Easy Nature Hikes:
This 3/4 –mile loop beneath the shady forest canopy around the lake takes less than an hour to complete.
Trail access points:
- East of Helen Newman Hall on North Campus
- Off of Forest Home Drive near the intersection of Plantations Road
- Off of Forest Home Drive behind Martha Van Rensselaer Hall
There are many Plantations natural areas on and off campus that provide both easy and moderate hikes. For $2.95 each, you can purchase "The Field Guide to Natural Areas on or near Campus," and "Cornell's Guide to Off-campus Natural Areas."
Nestled at the foot of a bluff and on an active floodplain of Fall Creek, this garden is a centerpiece of Cornell Botanic Gardens' native plant education program. Like many floodplains, it has rich soils, and a high diversity of native plants, abundant wildflowers, and rare species.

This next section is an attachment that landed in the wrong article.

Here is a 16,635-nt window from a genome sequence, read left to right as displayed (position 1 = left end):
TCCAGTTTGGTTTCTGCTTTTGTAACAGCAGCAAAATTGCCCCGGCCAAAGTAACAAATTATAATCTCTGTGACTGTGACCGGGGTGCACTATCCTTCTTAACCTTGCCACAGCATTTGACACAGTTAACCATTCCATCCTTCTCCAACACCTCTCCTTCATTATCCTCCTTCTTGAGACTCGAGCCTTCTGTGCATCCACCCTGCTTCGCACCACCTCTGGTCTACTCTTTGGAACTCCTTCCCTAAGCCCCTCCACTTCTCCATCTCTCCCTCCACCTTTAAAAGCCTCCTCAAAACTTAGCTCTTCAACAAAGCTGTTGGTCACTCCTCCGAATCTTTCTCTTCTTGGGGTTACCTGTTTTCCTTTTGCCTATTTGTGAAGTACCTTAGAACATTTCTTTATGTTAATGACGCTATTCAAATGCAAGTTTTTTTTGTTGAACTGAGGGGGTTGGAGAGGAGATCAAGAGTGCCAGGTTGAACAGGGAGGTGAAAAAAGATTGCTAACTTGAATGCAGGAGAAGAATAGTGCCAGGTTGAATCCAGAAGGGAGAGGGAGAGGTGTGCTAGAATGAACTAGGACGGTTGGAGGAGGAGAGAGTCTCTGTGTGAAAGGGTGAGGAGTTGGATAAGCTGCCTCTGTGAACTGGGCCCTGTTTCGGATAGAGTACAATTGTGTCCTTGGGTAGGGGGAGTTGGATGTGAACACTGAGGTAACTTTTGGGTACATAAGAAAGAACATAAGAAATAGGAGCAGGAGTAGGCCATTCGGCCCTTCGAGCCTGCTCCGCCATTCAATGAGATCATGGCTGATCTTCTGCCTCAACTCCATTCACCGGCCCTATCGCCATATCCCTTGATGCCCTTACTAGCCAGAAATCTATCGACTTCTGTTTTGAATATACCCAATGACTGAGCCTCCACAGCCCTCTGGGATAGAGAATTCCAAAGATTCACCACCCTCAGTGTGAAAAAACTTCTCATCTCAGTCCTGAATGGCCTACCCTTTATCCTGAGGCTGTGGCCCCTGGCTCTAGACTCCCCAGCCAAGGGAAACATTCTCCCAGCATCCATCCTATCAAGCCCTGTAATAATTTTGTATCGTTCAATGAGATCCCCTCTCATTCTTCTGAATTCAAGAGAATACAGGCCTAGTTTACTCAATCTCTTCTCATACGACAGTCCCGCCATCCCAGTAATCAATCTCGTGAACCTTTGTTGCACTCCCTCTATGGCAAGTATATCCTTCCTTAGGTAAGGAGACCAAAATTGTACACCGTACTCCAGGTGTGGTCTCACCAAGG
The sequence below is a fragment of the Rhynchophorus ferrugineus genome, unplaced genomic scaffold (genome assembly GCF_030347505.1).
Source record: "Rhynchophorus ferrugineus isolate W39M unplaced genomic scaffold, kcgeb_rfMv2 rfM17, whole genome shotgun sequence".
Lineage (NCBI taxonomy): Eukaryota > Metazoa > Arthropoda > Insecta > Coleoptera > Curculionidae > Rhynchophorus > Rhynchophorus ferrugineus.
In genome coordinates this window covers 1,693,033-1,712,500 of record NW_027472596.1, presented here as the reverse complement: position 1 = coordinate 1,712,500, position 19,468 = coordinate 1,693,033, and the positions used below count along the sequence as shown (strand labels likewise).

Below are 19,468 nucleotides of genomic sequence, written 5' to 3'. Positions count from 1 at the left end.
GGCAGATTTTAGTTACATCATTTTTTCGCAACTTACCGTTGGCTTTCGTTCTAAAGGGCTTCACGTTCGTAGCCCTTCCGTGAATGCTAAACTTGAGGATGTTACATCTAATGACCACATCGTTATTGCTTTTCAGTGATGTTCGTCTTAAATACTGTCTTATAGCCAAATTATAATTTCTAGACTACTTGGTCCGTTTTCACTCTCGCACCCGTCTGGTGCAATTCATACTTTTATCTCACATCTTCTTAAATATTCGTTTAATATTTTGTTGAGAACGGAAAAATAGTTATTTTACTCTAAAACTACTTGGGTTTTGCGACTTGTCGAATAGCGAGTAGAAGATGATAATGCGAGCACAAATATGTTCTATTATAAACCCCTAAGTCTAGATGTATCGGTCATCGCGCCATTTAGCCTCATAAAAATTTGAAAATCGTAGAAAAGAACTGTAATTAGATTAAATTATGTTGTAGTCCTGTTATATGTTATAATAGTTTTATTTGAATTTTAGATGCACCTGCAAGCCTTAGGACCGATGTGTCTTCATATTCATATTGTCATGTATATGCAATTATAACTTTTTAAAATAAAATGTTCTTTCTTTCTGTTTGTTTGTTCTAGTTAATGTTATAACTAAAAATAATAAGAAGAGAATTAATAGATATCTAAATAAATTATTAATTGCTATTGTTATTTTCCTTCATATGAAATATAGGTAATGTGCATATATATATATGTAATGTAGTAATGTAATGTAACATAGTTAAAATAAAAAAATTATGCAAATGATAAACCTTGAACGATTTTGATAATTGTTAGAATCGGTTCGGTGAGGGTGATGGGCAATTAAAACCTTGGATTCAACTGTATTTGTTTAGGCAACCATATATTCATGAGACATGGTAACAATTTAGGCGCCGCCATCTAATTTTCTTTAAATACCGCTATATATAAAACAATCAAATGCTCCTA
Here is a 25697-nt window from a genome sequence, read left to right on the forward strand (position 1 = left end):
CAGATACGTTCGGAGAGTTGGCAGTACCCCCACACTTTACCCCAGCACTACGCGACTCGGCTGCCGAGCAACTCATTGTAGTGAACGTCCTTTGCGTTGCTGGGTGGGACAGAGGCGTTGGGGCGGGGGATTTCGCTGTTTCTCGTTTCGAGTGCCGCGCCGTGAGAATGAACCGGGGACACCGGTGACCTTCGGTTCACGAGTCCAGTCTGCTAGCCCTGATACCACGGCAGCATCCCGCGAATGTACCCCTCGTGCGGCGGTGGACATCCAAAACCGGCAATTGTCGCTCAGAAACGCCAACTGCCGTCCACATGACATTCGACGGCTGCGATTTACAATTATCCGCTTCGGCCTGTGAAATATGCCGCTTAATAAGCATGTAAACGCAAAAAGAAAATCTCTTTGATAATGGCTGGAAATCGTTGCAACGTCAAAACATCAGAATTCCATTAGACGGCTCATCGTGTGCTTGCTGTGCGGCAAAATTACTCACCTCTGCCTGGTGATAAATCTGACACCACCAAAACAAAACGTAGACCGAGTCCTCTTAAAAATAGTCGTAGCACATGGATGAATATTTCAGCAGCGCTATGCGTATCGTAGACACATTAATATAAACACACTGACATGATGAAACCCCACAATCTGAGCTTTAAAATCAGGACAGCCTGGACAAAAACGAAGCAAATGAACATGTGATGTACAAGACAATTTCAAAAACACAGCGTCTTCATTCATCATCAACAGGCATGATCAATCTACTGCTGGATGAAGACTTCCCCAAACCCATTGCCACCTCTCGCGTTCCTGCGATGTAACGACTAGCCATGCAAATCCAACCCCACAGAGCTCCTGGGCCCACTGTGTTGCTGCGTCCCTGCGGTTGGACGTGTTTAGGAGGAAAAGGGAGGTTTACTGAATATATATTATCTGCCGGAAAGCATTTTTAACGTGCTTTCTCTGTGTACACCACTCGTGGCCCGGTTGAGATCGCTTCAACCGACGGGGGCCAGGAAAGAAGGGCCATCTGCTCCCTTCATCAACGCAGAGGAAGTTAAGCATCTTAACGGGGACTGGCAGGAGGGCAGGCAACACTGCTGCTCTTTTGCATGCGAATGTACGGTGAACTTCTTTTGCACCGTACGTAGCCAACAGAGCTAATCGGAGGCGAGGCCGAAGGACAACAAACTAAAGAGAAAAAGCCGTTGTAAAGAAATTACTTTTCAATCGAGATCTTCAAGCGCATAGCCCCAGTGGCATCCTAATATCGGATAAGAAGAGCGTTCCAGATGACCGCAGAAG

To guide your plant discovery, you will find:
- Labels next to over 200 native plant species.
- Photographs and up-to-date lists of the season's flowering plants at the "Garden Highlights" display near the garden entrance.
This mature forest borders Newman Meadow and serves as natural buffer between the arboretum and the more developed parts of campus. The woods, featuring tall white pines and a walking path, are bordered with a cultivated planting of trees such as three-flower maple, kousa dogwood, serviceberry, and ‘Bobwhite’ crabapples. No one knows where the name “Slim Jim” originated.
The Morgan-Smith Trail is a historical remnant of old-growth forest that connects the cultivated horticulture collections of the arboretum with one of our nearby natural areas, Park Park. The half-mile trail through old-growth and replanted forests is a great place to see trees that are more than 150 years old. Along the trail, trees of interest include sugar maple, hemlock, tulip, basswood, cucumber magnolia, white pine, white ash, black birch, and shagbark hickory. Understory plants include blue cohosh, dame’s rocket, skunk cabbage, jack-in-the-pulpit, red and white trillium, violet, trout lily, mayapple, and wood fern.